Katter's fight to save country shows

Public liability insurance crisis impacts country shows

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Katter's Australian Party MP Robbie Katter, Jamie Pickett from the Showmen's Guild and Katter's Australian Party MP Nick Dametto at the Townsville Show.

Katter's Australian Party MP Robbie Katter, Jamie Pickett from the Showmen's Guild and Katter's Australian Party MP Nick Dametto at the Townsville Show.

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Katter's Australian Party warns public liability insurance crisis will cripple country shows.

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Katter's Australian Party warns the death of the beloved 'country show' will be imminent without immediate changes to Queensland's public liability insurance sector.

Speaking at the Townsville Show last Friday alongside members of the Showmen's Guild of Australasia, KAP leader and member for Traeger, Robbie Katter spoke out about Australia's current public liability insurance crisis and the impact it is having on amusement operators and recreational businesses across the country.

Mr Katter called for a parliamentary inquiry into the public liability insurance sector, and claimed the sector was at risk of approaching market failure.

Calling for immediate intervention by state and federal governments, he said the sector needed a sustainable solution to the matter.

"We have known for some time that the public liability insurance sector in Australia was becoming a basket case, but this issue has truly reached breaking point now," said Mr Katter.

"Show societies themselves are facing some difficultly in accessing insurance, and when they do, the trade-off is exorbitant premium rises, which I understand in Queensland were more than 7.5 per cent in the last financial year.

"However, it's our amusement and recreational operators who are the most at risk - from our discussions with the industry, most don't expect to operate after about October this year.

"They simply cannot find anyone to insure them and legislation dictates that they cannot operate without it."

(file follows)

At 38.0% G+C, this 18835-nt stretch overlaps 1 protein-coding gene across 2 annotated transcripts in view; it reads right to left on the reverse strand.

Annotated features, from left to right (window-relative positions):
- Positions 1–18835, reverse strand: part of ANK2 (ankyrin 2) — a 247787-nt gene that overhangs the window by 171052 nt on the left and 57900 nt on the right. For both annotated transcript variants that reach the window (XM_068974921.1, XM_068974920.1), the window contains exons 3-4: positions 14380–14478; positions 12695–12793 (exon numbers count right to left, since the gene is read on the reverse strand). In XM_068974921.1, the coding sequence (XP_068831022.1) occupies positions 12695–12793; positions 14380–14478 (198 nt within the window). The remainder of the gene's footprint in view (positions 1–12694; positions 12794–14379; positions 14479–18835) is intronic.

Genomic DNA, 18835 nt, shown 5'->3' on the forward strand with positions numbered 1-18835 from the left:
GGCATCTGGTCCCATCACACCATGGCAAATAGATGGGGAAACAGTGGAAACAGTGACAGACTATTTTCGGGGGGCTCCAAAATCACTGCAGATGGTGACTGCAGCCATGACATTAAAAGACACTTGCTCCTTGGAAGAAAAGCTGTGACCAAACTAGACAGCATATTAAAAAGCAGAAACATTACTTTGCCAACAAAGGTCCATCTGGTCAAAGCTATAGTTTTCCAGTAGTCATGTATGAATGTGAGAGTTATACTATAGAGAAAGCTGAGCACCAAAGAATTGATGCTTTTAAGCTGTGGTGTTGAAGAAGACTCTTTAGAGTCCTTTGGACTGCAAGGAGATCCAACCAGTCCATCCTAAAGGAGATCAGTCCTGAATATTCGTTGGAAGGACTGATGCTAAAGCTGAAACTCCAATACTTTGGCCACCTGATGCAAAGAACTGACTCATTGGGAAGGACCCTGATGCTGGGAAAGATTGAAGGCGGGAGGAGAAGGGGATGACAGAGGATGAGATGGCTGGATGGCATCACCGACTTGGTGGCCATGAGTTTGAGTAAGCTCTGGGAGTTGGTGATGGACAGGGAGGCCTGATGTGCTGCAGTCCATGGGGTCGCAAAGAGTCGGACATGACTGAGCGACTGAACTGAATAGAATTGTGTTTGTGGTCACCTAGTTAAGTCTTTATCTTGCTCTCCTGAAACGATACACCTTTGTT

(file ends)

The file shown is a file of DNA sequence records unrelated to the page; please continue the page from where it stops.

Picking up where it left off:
Leann Allan, treasurer of the Showmen's Guild of Australasia said it was a real crisis for the industry, with more operators losing their insurance every week.

"There are just no insurers in the market that are willing to cover up to the $20 million level that is required by the capital shows," she said.

Ms Allen said if things don't change soon there won't be any rides at shows in Queensland from February next year.

"It's terriifiying; our multi-million dollar rides will just become scrap metal.

"I would like to see consideration given for the level of cover to be dropped from $20 million to the $5 million that is available from insurers."

While the rides are not the sole attraction at the country show, Katter's Australia Party MP Nick Dametto said the event would not be sustainable without amusement attractions drawing people through the gates.

"Our shows just won't survive without the show runners," he said."

"The most difficult part of this problem is that most of these operators who are being forced out of business have rarely, if ever, had to make a public liability insurance claim.

"They have paid their levies each year, run their businesses safely and successfully, and they are still going to be punished."

Various ideas were floated by Mr Katter to resolve the issue long term, however in short term he said the Palaszczuk government could halve the amount of public liability insurance required for amusement operators, reducing it to $10 million, which would bring it in line with most other states.

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